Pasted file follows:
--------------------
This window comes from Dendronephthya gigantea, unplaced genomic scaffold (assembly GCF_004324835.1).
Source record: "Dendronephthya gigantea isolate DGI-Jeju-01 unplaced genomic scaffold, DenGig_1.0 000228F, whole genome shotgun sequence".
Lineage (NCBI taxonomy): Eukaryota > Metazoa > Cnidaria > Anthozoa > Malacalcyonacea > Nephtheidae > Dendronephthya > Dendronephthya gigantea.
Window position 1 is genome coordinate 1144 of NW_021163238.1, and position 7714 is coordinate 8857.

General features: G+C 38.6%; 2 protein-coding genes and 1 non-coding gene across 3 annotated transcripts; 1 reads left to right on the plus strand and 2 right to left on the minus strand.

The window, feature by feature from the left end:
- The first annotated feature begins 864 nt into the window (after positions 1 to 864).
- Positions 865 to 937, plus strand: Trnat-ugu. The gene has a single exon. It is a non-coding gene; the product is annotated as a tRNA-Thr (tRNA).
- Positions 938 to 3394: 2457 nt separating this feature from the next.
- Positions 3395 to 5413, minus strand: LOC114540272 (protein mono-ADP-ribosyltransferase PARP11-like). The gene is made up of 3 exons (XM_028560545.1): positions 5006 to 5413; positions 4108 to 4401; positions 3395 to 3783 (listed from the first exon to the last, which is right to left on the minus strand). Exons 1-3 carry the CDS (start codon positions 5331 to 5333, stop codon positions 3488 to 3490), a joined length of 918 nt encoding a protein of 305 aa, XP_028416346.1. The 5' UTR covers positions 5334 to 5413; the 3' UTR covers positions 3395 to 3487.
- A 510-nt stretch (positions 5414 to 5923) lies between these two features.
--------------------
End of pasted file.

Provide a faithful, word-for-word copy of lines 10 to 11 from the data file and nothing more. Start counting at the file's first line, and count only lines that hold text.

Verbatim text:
- Positions 3395 to 5413, minus strand: LOC114540272 (protein mono-ADP-ribosyltransferase PARP11-like). The gene is made up of 3 exons (XM_028560545.1): positions 5006 to 5413; positions 4108 to 4401; positions 3395 to 3783 (listed from the first exon to the last, which is right to left on the minus strand). Exons 1-3 carry the CDS (start codon positions 5331 to 5333, stop codon positions 3488 to 3490), a joined length of 918 nt encoding a protein of 305 aa, XP_028416346.1. The 5' UTR covers positions 5334 to 5413; the 3' UTR covers positions 3395 to 3487.
- A 510-nt stretch (positions 5414 to 5923) lies between these two features.